Over on the Science A GoGo site, they have an article titled, “Evolution Makes a Mockery of Fishing Policy”. The study used strong selective pressure on fish populations mimicking the policy of taking the largest fish in the population. What they found was that the populational response was an evolutionary one, that part of the populational variation was in body-size traits, and that the new population with much smaller frequency of large body size individuals reflects new population characteristics:
Walsh said that removing the large fish in each generation caused declines in many traits spanning the life history, physiology and behavior of the fish. “We know that commercially exploited populations of fish often are slow to recover when fishing pressure is reduced. Our research indicates that the over-harvested fish stocks are slow to rebound because fishing selects for evolutionary changes in the life history of the fish. Because the changes in the fish are genetic, they don’t immediately go away when fishing ceases,” he concluded.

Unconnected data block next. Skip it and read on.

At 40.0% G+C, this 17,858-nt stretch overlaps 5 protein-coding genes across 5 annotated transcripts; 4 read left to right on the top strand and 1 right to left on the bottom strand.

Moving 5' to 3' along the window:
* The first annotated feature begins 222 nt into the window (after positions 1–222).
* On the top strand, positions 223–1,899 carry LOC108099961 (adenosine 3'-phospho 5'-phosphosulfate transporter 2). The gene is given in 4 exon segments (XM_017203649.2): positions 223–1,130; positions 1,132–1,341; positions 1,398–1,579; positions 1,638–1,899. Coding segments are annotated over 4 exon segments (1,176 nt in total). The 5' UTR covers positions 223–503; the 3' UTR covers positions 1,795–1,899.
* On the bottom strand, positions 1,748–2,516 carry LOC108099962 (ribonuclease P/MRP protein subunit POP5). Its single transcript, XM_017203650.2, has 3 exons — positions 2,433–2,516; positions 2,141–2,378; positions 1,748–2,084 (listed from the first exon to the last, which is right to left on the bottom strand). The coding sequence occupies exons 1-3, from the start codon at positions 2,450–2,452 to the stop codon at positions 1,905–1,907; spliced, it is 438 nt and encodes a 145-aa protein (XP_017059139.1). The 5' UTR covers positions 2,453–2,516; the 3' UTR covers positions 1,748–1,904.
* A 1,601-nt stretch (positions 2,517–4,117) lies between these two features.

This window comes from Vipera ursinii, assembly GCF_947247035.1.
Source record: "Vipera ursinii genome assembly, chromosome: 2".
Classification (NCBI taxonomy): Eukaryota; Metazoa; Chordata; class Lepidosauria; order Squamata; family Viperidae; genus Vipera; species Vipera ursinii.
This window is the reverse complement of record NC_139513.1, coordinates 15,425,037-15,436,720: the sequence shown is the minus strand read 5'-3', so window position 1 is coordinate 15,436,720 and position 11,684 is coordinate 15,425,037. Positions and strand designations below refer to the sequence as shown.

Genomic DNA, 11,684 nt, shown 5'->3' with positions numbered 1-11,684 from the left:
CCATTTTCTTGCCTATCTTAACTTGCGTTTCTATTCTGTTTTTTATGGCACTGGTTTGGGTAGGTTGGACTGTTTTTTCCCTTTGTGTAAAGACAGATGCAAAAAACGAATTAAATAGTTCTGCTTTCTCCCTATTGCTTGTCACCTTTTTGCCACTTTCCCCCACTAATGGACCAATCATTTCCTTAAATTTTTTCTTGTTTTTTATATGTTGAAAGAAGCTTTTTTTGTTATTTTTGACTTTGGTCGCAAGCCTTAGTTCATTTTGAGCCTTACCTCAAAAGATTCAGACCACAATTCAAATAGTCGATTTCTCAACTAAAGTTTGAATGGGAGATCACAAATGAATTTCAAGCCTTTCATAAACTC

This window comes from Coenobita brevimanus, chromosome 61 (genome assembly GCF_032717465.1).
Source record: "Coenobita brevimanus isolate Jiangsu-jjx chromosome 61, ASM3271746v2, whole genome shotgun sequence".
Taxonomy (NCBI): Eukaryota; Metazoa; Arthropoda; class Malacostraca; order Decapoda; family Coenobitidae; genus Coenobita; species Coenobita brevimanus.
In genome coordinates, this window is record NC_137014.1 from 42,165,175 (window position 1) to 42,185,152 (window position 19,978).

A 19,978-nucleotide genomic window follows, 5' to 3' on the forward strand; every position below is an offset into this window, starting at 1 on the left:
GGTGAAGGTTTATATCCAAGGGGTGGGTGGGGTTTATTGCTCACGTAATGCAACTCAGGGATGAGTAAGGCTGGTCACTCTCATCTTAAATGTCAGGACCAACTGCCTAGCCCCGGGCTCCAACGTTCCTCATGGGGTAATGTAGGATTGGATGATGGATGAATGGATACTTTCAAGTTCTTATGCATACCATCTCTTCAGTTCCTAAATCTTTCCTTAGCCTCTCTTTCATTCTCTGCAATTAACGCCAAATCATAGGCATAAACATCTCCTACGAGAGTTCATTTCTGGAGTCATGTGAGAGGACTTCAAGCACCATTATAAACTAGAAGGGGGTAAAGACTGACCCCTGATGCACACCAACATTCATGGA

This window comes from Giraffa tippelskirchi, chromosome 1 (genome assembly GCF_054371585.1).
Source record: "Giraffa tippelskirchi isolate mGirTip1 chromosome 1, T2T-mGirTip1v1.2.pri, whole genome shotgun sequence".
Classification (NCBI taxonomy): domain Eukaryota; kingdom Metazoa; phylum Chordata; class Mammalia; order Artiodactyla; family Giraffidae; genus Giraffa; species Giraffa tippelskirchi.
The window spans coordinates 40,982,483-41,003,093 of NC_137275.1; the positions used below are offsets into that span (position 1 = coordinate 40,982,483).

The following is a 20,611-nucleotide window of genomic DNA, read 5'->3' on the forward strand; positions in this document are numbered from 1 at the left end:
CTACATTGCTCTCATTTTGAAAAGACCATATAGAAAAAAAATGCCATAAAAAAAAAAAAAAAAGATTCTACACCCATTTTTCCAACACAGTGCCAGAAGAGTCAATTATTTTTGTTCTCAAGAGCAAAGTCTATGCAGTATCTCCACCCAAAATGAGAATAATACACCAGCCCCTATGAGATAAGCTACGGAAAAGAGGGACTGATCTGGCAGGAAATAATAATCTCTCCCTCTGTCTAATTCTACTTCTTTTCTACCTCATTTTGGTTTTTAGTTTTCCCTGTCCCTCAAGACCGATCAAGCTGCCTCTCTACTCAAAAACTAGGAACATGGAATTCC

Not surprising, really, given the classic studies of John Endler on guppy evolution in Trinidad streams. Guppy populations under strong selection by predators tend to have smaller, more drab males, as the larger, more colorful males are more attractive to both females and predators. What we have in commercial fishing is a situation that can be cast in much the same way, with humans as the predators.
Unfortunately, it would be unusual for an insight from biology to actually make a difference in setting fish stock management policy. Where biological concerns have been raised in the past, it has been all too common that political concerns overrode them. Perhaps a smaller fishery many years ago on various over-fished stocks could have prevented the precipitous declines that have been seen in recent years. The management decisions that permitted continued higher levels of take than were supported by the biological data emphasized the short-term benefit of higher employment in the fishing industry, ignoring the long-term cost that is now presenting its bill. The resulting unemployment rate is, I think, going to be far higher than the projected reductions that caused policymakers to set aside the relevant biology.